Copyright 2016 The Associated Press. All rights reserved.

GCHQ behind 2013 Belgacom hacking?

The Federal Judicial Authorities have almost finished their investigation into the hacking of the partly state-owned telecom operator Belgacom (now known as Proximus) in 2013. The financial daily ‘De Tijd’ reports that a confidential report on the hacking that the Judicial Authority have given to the Justice Minister Koen Geens (Flemish Christian democrat contains indications that the British intelligence and security organisation GCHQ was behind the hacking.    

The hacking cost what was then Belgacom 50 million euro in extra investment in security for its IT system and also resulted in damage to the telecom operator’s reputation. 

The target of the hacking were the GRX routers between Belgacom and BICS, a subsidiary that provides wholesale carrier services to wireline and wireless operators and service providers globally. The routers provide access to information about smartphone communications that occur via roaming.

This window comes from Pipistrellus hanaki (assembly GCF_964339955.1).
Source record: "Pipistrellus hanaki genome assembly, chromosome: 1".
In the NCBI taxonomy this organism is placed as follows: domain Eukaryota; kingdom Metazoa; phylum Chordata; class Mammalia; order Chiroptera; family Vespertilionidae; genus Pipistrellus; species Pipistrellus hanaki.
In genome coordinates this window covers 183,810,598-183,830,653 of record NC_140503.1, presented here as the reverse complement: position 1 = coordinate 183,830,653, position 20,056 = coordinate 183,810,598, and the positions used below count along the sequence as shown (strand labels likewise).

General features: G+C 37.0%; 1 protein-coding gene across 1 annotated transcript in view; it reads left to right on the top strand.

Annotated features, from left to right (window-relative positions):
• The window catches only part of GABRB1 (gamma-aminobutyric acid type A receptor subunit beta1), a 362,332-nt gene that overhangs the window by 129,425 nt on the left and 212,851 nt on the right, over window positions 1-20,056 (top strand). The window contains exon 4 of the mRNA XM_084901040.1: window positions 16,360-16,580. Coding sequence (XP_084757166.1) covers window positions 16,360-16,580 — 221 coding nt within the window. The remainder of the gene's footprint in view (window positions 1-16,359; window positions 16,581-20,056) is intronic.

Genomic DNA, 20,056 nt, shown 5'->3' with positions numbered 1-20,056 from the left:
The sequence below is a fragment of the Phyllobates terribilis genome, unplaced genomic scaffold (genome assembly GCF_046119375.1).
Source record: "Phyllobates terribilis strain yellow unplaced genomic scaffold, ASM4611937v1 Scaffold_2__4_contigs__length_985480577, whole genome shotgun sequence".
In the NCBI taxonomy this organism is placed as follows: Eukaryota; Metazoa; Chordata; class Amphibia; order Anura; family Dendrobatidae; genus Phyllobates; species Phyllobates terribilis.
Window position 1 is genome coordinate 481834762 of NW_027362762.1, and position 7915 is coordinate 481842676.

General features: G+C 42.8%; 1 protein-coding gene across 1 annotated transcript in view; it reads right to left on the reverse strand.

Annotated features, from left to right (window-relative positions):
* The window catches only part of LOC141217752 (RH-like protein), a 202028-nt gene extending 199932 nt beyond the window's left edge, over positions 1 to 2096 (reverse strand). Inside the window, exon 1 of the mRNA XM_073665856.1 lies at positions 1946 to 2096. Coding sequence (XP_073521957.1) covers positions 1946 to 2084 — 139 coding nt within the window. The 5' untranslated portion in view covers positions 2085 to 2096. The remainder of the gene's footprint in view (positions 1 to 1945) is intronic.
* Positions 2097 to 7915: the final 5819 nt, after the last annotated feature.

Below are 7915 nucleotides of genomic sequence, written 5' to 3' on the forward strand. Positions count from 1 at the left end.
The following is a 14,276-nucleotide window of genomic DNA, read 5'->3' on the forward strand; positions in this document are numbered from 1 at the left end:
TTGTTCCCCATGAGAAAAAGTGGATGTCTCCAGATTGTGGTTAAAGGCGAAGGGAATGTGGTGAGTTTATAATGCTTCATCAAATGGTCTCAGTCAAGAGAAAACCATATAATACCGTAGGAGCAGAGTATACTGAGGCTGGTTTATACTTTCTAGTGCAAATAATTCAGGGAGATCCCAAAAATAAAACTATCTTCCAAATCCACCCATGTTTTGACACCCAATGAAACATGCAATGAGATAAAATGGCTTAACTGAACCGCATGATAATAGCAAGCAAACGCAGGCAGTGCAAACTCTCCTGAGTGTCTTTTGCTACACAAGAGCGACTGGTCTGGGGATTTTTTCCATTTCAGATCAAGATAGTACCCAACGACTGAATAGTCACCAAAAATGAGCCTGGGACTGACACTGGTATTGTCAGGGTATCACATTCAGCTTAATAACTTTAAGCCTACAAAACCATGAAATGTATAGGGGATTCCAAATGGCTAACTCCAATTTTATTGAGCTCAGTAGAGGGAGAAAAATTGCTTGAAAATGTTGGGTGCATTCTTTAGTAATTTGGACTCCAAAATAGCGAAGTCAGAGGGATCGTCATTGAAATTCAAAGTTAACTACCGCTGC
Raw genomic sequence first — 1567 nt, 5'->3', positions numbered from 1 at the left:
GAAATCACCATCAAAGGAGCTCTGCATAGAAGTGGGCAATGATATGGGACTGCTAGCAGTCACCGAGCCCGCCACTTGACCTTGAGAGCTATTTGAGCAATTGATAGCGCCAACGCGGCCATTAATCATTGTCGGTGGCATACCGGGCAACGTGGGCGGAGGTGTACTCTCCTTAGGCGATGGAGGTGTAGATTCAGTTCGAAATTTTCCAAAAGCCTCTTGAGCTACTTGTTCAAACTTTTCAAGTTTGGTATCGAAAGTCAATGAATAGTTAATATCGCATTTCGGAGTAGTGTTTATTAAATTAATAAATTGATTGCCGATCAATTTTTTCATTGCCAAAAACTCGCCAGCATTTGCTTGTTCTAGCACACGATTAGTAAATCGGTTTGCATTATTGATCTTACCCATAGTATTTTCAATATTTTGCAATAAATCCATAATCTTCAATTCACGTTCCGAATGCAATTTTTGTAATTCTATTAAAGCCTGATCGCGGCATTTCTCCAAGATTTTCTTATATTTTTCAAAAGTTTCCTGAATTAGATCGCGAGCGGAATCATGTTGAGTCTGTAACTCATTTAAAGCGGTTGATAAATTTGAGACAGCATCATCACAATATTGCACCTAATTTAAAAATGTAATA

The computers of key figures at Belgium that were responsible for the security and the maintenance of the IT system were hacked. Mr Geens is remaining tight-lipped and will only say that he will present the Federal Judicial Authorities report to the National Security Council. The Federal Judicial Authorities have also refused to comment.

According to the information published in ‘De Tijd’, the Federal Judicial Authorities have told the Minister that no one will be prosecuted as there is insufficient evidence against specific individuals.  

Nevertheless, the report sums up all the evidence that points towards GCHQ having been behind the hacking.